Univision Communications snapped up rival Telemundo Network’s hit show “Betty La Fea” in one of two deals the dominant U.S. Spanish-language broadcaster signed with South American program producers.
Looking to guarantee a larger pipeline of programming to fill its planned second broadcast network, Univision has signed separate output-of-programming deals with Venezuela’s Radio Caracas Television (RCTV) and Colombia’s RCN Television.
The five-year output deal with RCN Television gives Univision more than 300 hours of telenovela programming and comes at the expense of a previous agreement RCN had with U.S.-based Spanish-language broadcaster Telemundo. RCN’s production of “Betty La Fea” helped propel upstart Telemundo’s ratings this season, but the new deal with Univision gives the latter rights to that telenovela and its sequel, “Eco Moda.”
Univision’s output deal with RCTV, which is not affiliated with RCN, gives it rights to more than 800 hours of first-run novelas in addition to game shows, comedies and other programming over the next 10 years. Both output deals are expected to feed programming to Univision’s yet-to-be-named second network (due to launch in 2002), the Univision Network itself, Galavision and its Puerto Rico-based Tele-Once and Super Siete channels.
In addition to other RCTV programming in various genres that now will come into the Univision pipeline, the top-rated U.S. Spanish-language network (with just over 80 percent share of Hispanic viewership) will get rights to about 1,200 hours of RCTV’s library of novelas from 1999 and 2000 that will be first-run on Univision.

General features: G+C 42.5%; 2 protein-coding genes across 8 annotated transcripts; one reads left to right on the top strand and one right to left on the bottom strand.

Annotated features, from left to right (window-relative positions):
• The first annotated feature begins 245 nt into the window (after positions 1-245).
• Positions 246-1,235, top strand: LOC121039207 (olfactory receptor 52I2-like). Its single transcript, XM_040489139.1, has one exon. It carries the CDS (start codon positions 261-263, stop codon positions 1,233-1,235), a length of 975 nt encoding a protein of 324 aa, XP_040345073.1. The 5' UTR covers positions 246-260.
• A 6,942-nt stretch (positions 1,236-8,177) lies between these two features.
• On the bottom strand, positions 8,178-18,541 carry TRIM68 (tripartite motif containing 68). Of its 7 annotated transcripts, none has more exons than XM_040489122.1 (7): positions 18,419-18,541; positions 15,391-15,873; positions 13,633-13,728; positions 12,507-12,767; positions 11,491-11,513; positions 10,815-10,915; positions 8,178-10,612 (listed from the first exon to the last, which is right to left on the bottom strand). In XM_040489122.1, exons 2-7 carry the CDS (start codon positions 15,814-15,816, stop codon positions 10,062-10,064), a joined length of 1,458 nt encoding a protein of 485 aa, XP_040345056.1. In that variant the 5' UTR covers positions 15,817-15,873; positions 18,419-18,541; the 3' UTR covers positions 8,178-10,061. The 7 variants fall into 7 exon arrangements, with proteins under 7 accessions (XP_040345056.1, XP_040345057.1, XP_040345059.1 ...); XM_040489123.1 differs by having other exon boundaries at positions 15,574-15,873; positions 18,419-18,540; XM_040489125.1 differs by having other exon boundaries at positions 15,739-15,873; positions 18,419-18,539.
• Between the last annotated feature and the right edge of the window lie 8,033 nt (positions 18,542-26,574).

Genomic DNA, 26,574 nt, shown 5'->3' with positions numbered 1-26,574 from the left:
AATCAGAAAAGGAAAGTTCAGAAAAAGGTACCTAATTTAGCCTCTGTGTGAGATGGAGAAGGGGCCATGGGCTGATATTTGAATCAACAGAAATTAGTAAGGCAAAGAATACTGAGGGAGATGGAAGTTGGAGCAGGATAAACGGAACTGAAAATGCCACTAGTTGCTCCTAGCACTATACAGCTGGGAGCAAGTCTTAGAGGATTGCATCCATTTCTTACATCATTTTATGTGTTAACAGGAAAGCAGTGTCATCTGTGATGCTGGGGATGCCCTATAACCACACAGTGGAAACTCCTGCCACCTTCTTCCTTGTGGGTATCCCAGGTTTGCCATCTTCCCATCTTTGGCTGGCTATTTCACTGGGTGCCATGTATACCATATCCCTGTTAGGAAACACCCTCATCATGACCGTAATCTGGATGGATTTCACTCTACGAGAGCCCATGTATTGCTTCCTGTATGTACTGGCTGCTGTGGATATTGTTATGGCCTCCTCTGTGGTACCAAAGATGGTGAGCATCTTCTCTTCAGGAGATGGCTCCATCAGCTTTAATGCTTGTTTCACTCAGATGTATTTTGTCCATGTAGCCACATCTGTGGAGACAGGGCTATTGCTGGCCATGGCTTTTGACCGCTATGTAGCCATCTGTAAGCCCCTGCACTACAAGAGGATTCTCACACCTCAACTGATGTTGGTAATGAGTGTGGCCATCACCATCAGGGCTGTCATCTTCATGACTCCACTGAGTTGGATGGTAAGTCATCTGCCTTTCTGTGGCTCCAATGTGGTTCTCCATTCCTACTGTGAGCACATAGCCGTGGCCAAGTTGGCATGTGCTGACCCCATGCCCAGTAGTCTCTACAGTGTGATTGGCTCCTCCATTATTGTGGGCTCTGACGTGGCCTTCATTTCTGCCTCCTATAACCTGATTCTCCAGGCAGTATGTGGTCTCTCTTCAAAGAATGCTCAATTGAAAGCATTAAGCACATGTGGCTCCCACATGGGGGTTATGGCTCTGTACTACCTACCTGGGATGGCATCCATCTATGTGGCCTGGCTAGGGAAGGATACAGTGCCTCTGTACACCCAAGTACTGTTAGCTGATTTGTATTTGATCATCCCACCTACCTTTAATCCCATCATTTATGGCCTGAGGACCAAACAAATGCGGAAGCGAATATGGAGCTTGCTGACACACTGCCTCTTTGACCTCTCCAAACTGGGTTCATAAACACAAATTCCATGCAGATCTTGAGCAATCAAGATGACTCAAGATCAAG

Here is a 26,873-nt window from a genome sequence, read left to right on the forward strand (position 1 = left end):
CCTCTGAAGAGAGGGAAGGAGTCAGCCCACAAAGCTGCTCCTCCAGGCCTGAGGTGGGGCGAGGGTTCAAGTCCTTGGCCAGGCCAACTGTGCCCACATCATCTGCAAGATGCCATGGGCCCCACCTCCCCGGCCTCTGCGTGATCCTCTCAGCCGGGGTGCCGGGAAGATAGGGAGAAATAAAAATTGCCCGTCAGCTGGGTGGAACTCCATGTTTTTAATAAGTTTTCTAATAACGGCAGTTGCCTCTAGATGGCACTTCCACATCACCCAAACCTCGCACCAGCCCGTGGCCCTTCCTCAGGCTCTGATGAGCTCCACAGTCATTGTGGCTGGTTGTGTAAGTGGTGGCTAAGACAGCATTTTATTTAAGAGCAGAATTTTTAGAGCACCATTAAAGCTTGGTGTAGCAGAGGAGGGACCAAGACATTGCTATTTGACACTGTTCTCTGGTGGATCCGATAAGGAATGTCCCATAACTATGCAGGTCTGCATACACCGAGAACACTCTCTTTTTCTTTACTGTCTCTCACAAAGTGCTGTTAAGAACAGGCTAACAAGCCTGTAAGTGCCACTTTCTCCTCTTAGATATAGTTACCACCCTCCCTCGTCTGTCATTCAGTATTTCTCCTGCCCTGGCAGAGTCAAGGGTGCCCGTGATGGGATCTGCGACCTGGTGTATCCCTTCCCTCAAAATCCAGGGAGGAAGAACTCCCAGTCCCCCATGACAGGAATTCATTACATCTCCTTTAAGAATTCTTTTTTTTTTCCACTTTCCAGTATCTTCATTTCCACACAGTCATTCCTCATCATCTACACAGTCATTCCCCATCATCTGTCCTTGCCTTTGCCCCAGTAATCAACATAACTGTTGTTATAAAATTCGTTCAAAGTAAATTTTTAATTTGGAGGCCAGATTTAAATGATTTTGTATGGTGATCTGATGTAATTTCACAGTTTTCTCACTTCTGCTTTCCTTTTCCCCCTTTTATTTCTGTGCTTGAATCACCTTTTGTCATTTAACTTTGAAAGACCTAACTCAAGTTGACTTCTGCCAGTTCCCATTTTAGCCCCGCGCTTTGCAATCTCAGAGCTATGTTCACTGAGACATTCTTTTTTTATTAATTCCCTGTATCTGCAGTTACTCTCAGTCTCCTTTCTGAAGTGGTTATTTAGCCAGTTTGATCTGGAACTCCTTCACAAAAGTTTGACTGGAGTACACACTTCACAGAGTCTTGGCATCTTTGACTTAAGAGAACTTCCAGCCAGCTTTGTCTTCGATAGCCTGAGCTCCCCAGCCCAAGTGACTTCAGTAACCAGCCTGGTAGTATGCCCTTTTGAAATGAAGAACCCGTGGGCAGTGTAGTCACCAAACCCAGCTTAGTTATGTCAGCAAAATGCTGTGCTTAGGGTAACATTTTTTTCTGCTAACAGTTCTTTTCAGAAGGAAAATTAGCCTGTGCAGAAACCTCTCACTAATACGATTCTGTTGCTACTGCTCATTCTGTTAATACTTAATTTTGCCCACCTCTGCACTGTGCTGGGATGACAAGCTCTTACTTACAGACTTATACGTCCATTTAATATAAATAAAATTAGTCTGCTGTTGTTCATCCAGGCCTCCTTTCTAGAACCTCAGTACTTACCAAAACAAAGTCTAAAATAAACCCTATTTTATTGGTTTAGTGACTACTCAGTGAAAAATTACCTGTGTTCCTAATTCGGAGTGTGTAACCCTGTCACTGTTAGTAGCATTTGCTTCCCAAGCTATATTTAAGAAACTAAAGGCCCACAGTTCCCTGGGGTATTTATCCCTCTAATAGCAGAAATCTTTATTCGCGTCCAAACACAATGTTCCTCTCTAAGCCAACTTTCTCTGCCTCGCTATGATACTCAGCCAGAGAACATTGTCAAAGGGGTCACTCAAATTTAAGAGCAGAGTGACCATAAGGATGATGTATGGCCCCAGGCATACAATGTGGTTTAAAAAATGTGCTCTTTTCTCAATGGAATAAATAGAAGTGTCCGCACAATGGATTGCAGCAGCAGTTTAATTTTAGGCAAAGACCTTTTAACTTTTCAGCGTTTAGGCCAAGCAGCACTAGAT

“Again, this was not done to hurt Telemundo but has to do with guaranteeing a flow of additional programming for the two Univision Networks, Galavision [on cable] and our Puerto Rican channels,” said Mario Rodriquez, president of entertainment for Univision.
If anything, Mr. Rodriquez said, the output deals with RCN and RCTV could be seen as “insurance” in the event Univision cannot strike a second-network programming deal with longtime Mexican programming supplier Grupo Televisa. Earlier this month, talks between Grupo Televisa and Univision broke down when Grupo Televisa sought a larger financial interest and higher license fees for programming destined for the second Univision network.
As Mr. Rodriguez noted, Grupo Televisa, a minority shareholder in Univision, is contractually tied to a 25-year programming output deal (sealed in 1992), which makes it the predominant supplier to Univision’s flagship network through 2017.
“The only issue [with Televisa] is over the second network, which as of now does not have access to the Televisa product,” said Mr. Rodriguez, who nonetheless expressed hopes of ironing out a deal with the Mexico City-based production giant.
Meanwhile, executives at English-language media giant Viacom were unreachable to confirm or deny published reports that the company may want to acquire a controlling interest in Telemundo from partners Sony Corp. of America and AT&T’s Liberty Media Group. Speculation is that Sony and Liberty, among other partners, may be willing to sell Telemundo for more than $4 billion.
However, various media analysts say that Viacom could find going after Telemundo and its station group problematic on the regulatory front given that the communications giant is still going through various regulatory approvals for its ownership of CBS and UPN, as well as its ownership of TV stations affiliated with both networks.
“If Viacom bought Telemundo, they’d have to contend with acquiring two more stations in Los Angeles, giving them a possible four-station quadropoly-staying within the duopoly rules is what Viacom is concerned with right now,” said a broadcast network executive who requested anonymity.